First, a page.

Worse than the books at
, she thought. She slipped her key in
one pocket, and began unscrewing her letter ‘G’. Only three letters
were out of place overall, and she fixed them. It was quick work
really, as only one screw held each letter in place. Quick work and
Her job done, Lucey tried her own
door—‘G’—again. The key would not work. She glanced down the hall
and counted again. Seven. The key still would not work.
But my bag is
, she thought. Lucey Harrison’s
stomach began to knot, a prickly, unpleasant feeling.
She hurried down the stairs
to the lobby—
something I should have done
, she self-chastised. The first
sign of things gone wrong sat in the fish bowl on the counter.
Instead of the brightly wrapped candies, the bowl was now teeming
with small snails—too many, really, for such a small container. Her
eyes swept the rest of the room, noting the now-alphabetized mail
boxes behind the counter, the artificial palm tree where once stood
a display of vacation brochures. The old man still sat with his
paper, but now the sofa was a deep burgundy.
May I help
The clerk was wrong, too. He smiled, and his
teeth were too white. Perfect. His once-brown eyes had lost all
color, and now reflected her startled image in their grey irises.
Lucey looked at the key in her hand, but staggered a few steps
Lucey jumped as a hand patted her on the
Come with me,” the man
with a newspaper said.
The clerk’s grey eyes sent a frost into
Lucey’s chest. She allowed the newspaper man to pull her aside,
close to the main entrance.
Is this a joke?” She
asked, her voice shaking.
I wish.” The man smiled;
not a warm smile, but one of knowing. “How’d they get
Can I see your key?” the
She hesitated, but held it out.
Oh. Second floor.” He
pushed a hand into his pocket and produced his own key. “Me, it was
numbers. See.” His hand opened to reveal a silver key with the
Lucey’s hands began to tremble. “I—I don’t
understand…where am I?”
I don’t know, really. But
wherever it is you want to be…well, you can’t get there from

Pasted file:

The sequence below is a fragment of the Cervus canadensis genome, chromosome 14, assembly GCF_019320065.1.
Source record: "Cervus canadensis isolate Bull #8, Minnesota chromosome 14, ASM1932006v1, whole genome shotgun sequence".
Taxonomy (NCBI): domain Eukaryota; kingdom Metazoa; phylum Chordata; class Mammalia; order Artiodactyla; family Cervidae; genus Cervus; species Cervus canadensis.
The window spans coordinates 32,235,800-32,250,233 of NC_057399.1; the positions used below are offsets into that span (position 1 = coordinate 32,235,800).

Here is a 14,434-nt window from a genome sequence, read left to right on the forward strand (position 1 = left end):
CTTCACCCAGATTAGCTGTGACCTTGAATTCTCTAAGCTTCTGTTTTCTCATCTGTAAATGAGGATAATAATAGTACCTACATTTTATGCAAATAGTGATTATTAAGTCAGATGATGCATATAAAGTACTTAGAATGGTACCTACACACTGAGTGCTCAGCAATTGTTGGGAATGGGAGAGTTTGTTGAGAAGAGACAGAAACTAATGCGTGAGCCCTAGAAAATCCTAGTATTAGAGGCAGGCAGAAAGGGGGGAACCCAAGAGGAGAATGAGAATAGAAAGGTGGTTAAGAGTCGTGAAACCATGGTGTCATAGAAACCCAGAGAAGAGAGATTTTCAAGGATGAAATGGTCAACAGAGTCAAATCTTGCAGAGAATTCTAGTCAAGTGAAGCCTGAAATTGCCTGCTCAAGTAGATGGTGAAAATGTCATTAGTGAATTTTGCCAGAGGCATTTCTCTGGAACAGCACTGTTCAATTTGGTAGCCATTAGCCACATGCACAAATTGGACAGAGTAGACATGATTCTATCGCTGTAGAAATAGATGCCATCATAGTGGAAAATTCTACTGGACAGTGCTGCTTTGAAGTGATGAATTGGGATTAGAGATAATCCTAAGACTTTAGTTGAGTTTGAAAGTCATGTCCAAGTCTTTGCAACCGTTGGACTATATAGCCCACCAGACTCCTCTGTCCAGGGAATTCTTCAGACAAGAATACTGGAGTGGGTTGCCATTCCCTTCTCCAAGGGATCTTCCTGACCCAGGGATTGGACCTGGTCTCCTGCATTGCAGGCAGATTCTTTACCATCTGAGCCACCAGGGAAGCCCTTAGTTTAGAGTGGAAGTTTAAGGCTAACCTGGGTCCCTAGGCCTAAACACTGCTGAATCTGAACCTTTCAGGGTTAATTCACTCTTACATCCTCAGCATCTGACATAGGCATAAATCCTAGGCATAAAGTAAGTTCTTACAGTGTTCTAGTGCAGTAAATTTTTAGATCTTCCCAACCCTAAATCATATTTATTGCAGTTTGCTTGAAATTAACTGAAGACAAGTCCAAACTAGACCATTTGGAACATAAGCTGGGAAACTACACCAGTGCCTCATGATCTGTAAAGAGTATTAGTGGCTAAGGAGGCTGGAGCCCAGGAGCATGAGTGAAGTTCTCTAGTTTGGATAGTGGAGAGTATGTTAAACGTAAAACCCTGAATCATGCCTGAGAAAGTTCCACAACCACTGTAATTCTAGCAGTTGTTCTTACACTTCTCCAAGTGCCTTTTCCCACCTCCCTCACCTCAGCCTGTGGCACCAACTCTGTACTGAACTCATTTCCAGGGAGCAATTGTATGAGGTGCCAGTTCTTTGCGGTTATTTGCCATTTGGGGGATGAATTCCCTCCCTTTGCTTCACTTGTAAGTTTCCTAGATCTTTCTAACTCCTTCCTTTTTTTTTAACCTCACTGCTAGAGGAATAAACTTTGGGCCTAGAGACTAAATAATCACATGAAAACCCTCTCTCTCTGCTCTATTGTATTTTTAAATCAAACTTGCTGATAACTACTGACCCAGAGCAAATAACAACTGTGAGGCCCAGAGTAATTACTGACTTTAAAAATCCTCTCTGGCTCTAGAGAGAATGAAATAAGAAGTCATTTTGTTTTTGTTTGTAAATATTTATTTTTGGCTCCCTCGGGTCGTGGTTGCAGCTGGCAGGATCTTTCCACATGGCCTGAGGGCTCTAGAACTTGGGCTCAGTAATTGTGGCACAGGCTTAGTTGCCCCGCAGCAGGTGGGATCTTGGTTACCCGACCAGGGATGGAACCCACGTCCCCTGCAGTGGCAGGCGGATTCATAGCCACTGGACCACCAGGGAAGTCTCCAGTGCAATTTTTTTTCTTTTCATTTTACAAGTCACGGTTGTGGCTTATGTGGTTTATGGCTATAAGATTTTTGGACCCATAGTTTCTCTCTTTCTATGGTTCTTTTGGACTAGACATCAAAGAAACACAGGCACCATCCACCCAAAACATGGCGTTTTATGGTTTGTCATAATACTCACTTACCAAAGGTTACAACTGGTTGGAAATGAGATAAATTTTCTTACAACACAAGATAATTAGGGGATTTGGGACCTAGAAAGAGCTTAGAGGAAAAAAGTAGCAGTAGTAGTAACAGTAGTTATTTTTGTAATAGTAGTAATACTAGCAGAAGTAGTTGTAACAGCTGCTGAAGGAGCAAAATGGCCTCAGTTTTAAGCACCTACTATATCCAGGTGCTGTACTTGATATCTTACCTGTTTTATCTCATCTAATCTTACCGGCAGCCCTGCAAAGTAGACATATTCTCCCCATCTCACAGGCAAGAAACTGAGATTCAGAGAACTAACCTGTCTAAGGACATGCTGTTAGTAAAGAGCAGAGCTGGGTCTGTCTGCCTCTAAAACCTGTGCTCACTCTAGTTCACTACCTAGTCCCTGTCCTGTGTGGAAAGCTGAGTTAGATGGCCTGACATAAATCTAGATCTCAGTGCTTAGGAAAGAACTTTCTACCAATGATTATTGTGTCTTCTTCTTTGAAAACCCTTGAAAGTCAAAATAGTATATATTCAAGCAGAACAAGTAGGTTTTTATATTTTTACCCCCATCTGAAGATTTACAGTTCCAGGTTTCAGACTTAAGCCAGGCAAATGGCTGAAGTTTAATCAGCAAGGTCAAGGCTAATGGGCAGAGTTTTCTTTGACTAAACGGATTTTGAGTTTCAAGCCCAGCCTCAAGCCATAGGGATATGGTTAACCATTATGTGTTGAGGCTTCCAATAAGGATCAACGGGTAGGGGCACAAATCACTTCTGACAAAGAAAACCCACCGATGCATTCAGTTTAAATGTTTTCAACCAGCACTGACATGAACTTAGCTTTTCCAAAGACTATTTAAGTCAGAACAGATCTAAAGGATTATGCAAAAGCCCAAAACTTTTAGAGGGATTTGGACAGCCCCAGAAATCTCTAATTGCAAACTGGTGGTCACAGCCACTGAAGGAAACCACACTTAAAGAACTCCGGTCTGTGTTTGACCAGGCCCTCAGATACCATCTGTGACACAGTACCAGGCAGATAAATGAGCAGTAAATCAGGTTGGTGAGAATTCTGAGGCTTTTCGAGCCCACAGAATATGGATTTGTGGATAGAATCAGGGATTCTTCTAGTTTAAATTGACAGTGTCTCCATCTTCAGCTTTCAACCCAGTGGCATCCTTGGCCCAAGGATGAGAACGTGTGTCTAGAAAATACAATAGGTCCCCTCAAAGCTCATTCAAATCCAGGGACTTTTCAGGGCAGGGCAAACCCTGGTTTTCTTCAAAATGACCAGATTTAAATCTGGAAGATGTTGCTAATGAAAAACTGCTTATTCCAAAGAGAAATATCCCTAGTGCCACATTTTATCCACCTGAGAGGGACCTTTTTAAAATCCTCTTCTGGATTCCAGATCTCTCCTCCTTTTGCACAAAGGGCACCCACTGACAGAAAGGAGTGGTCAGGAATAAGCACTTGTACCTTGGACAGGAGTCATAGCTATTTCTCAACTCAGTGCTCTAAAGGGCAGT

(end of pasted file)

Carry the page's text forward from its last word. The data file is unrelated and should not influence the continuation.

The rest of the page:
Lucey blinked. “I’ll fix things. I’ll change
the doors again.” She backed toward the stairs.
Good luck.” The man
crossed his arms. “I’ll be waiting in the lobby.”
2: In Hollow Fields
Rolling fields of golden wheat and green
pasture swallowed a silver Honda as it sped along a stretch of
snaking asphalt. The driver leaned forward and shrugged his
shoulders, trying to stay awake after three hours in the car. He
rubbed the back of his neck with one hand and tightened his grip on
the wheel with the other. His passenger, eyes flitting from the
asphalt ahead to the side mirror as if measuring the length of
road, shifted in her seat.
How far will we be from a
Zach leaned back. “Don’t worry, Court. I
think there’s a hospital in Springdale—about fifteen miles
Courtney’s shoulders dropped. She rested
both hands on the top of her bulging belly. “I’m just not really
comfortable, you know.” She tilted her brown eyes out the window,
watching acres of Kansas prairie melt in an amber blur. “I’m seven
months along, Zach. Seven months. I don’t really want some redneck
doctor delivering our baby.”
Everything will be fine.
If all goes well, we’ll be out of this little shit-hole in a couple
of days. A week at most.” He smiled and patted her leg. “This could
be it, Court. The goldmine. The old bastard had his fortune wrapped
up in the farm. The land has to be worth thousands. Hundreds of